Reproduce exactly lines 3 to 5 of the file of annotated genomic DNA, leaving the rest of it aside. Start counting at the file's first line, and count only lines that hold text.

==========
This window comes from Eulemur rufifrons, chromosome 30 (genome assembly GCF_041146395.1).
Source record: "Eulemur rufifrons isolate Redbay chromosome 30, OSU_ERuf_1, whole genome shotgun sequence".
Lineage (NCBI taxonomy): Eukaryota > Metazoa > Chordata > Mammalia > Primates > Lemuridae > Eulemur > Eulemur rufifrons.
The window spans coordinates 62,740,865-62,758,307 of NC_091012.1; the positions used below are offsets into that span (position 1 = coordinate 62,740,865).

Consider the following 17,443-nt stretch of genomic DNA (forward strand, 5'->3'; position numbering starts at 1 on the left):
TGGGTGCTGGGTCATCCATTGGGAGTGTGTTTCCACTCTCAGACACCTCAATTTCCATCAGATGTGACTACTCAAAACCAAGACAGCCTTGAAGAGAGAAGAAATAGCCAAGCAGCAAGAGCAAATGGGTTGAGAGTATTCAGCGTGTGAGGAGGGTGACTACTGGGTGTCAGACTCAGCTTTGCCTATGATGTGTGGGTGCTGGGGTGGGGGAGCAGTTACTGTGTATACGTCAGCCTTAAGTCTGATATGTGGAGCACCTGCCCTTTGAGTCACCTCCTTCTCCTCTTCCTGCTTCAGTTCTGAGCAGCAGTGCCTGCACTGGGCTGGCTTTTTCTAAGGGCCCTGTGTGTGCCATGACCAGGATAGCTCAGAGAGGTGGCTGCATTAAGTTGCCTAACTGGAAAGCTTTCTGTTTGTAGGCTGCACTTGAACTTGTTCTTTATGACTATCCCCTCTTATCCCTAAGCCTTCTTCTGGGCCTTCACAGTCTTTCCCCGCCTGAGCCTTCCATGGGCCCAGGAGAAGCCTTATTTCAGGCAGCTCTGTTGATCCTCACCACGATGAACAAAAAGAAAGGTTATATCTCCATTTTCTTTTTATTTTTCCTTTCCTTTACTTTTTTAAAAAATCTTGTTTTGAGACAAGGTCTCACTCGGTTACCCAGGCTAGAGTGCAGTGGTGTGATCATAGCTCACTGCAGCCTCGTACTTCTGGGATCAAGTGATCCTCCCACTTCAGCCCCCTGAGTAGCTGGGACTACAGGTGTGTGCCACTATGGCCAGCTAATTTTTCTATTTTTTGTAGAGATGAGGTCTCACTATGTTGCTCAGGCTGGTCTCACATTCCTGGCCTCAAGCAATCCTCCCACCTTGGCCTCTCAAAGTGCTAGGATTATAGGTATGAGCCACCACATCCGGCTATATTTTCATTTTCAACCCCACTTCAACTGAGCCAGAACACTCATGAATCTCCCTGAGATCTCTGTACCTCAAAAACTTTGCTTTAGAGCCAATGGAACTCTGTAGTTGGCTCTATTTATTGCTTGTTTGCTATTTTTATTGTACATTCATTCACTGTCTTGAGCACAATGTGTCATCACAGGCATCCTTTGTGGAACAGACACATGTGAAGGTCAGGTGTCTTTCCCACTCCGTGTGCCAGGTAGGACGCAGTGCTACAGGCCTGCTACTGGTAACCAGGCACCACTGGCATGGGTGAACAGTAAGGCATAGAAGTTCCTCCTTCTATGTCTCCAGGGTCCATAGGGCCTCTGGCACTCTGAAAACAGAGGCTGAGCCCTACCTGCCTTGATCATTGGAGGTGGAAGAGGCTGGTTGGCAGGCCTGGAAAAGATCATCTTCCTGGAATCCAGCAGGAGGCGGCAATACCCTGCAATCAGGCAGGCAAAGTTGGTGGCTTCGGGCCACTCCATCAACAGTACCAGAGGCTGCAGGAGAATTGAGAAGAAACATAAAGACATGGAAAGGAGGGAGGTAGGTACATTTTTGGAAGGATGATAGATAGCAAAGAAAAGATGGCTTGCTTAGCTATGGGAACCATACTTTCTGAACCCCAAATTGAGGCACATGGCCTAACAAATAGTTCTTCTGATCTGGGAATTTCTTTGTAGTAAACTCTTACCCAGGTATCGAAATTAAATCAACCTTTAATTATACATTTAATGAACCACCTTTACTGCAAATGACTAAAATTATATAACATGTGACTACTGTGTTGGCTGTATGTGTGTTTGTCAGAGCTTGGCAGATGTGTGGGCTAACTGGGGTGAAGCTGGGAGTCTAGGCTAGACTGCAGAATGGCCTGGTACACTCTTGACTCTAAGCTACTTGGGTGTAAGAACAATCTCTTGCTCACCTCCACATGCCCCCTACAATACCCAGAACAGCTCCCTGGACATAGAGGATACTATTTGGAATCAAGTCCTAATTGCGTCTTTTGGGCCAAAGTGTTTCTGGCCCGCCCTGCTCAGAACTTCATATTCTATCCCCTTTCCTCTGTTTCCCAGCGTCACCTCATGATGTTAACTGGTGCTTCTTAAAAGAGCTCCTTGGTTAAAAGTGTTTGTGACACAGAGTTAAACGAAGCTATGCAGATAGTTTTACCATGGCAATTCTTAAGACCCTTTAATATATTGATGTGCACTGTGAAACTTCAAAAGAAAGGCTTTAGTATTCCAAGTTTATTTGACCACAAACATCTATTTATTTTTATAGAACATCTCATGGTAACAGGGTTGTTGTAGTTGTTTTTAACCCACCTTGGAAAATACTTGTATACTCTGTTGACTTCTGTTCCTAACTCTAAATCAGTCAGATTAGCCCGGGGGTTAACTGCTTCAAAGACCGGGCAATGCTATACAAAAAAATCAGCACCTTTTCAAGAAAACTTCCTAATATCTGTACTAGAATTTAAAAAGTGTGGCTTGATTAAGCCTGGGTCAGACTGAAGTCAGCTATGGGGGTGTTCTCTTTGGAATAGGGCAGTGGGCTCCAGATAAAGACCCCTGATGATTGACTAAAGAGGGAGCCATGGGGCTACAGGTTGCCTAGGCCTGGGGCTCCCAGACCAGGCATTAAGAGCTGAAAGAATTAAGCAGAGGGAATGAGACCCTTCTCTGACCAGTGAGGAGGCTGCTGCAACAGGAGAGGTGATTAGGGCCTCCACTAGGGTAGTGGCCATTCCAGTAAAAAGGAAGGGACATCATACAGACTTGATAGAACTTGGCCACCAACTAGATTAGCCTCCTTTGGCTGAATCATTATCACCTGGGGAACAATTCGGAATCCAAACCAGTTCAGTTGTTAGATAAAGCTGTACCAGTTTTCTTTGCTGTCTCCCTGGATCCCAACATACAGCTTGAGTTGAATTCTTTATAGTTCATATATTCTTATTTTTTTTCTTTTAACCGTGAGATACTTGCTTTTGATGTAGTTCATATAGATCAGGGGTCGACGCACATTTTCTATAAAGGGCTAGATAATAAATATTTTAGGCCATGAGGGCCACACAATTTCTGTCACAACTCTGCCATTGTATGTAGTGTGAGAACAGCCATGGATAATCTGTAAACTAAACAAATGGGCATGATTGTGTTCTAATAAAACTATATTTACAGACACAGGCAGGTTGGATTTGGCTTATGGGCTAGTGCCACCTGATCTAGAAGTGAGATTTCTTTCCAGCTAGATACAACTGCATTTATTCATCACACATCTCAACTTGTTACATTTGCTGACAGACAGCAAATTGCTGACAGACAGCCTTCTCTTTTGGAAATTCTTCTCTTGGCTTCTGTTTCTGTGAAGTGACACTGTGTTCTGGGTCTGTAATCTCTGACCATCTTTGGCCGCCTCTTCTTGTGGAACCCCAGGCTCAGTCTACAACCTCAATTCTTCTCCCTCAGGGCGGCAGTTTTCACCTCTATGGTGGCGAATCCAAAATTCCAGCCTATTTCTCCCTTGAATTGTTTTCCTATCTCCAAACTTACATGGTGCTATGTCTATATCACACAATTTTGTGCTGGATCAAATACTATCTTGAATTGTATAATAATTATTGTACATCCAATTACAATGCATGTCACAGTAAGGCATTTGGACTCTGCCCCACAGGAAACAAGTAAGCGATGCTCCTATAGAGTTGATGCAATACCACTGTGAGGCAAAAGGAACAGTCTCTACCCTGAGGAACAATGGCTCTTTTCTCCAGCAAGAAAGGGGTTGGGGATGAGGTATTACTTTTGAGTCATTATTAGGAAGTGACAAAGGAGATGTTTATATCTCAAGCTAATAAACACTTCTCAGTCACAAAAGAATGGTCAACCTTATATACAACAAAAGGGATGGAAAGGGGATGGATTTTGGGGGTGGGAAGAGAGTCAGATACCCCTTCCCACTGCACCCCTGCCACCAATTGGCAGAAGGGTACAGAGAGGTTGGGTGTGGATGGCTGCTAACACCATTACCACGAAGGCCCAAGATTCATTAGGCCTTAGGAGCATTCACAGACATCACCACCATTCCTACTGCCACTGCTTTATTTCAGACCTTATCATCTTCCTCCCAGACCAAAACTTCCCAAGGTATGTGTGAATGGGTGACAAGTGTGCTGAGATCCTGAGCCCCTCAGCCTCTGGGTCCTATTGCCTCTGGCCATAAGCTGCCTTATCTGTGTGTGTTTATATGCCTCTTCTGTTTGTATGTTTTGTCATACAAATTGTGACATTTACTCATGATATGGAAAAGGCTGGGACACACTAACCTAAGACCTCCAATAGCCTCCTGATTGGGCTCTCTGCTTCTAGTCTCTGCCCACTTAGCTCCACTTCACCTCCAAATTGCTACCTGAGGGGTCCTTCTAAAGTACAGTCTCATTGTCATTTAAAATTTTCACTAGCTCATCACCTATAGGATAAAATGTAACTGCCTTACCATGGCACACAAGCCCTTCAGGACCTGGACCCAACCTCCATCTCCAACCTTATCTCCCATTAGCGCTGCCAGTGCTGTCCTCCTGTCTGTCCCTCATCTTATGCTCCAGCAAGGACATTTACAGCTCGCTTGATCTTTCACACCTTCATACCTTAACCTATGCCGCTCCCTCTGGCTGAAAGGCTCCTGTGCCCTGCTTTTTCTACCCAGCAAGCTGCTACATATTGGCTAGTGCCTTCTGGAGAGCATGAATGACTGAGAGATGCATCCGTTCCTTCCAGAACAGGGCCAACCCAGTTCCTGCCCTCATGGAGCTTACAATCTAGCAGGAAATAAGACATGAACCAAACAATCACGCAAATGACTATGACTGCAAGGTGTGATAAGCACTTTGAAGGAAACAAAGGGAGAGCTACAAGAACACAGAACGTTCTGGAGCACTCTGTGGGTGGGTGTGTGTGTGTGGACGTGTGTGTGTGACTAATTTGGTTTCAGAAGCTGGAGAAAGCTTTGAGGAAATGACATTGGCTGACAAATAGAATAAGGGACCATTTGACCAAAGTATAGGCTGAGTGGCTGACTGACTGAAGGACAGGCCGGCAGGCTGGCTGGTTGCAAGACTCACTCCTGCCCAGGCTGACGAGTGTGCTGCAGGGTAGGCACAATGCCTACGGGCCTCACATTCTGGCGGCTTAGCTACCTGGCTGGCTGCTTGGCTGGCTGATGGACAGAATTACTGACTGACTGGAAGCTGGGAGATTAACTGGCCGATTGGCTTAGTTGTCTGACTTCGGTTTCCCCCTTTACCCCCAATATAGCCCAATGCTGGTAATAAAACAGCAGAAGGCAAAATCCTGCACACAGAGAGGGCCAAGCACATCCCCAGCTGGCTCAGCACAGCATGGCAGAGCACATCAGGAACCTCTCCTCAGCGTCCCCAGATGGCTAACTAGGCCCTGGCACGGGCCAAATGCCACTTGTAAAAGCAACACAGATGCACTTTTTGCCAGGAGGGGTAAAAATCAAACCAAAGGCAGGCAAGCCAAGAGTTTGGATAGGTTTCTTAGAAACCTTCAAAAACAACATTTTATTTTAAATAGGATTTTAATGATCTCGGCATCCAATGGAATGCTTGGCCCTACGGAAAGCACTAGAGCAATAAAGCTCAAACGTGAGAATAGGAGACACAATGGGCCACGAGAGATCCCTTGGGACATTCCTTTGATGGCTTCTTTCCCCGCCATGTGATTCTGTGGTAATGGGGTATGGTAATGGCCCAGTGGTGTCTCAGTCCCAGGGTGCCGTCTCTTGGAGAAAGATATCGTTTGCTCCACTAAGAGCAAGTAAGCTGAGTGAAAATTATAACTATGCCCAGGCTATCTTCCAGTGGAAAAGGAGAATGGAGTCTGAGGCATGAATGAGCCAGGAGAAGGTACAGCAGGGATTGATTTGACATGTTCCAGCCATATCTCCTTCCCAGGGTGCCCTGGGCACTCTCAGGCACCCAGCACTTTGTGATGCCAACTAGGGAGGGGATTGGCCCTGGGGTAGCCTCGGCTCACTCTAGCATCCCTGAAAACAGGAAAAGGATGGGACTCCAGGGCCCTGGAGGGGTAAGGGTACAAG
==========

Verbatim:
Lineage (NCBI taxonomy): Eukaryota > Metazoa > Chordata > Mammalia > Primates > Lemuridae > Eulemur > Eulemur rufifrons.
The window spans coordinates 62,740,865-62,758,307 of NC_091012.1; the positions used below are offsets into that span (position 1 = coordinate 62,740,865).

Consider the following 17,443-nt stretch of genomic DNA (forward strand, 5'->3'; position numbering starts at 1 on the left):